ORIGINAL REPORTING: Why California Wants Western Electricity Delivery Organized
Better together: How an organized market can help clean up the western US grid; Today 38 separate balancing authorities deliver power out West. A new paper says a single market would be more efficient.
Herman K. Trabish, May 11, 2016 (Utility Dive)
Editor’s note: This California grid operator effort continues at a steady pace despite political changes at the federal level.
When brownouts and price spikes caused the California energy crisis in 2000, the momentum for power sector deregulation and organized markets stalled, leaving the nation with a complicated mix of market and regulatory structures. Utilities in the Southeast and West, except for the California Independent System Operator (CA ISO), continue to operate in the vertically-integrated model, absent the organized market structure that now serves more than two-thirds of Americans. But a formal proceeding at the CA ISO is now underway that would integrate the 38 separate Western balancing authority areas (BAAs) into a market potentially richer in resources than the Midcontinent Independent System Operator (MISO) or the PJM Interconnection.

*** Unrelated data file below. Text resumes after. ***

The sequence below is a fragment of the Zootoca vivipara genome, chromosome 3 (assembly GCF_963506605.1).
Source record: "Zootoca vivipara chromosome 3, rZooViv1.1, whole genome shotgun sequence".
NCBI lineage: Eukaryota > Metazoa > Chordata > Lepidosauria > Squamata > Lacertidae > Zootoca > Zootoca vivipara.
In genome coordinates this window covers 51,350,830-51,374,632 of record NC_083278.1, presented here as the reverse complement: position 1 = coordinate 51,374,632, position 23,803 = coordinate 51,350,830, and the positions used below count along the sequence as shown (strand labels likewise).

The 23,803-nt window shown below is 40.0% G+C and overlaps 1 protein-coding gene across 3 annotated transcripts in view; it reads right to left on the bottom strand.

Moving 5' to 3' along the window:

Organized markets in other regions have proved that grids with larger geographic footprints and bigger resource bases are cleaner, cheaper, faster, and safer to operate than those run by vertically-integrated utilities, according to Regional Transmission Organizations: Recommendations for the West from the Natural Resources Defense Council. It argues that a single organized Western market could integrate significantly higher amounts of renewable energy generation. Real time, economic dispatch would allow the system operator to choose the lowest-cost resources to meet demand. Renewables, because they have no fuel cost, are often the lowest cost and first dispatched generation resources though the historically low price of natural gas means it undercuts wind and solar in some regions. The more renewables there are, the less fossil generation is used to meet load and the less competitive conventional plants become… click here for more
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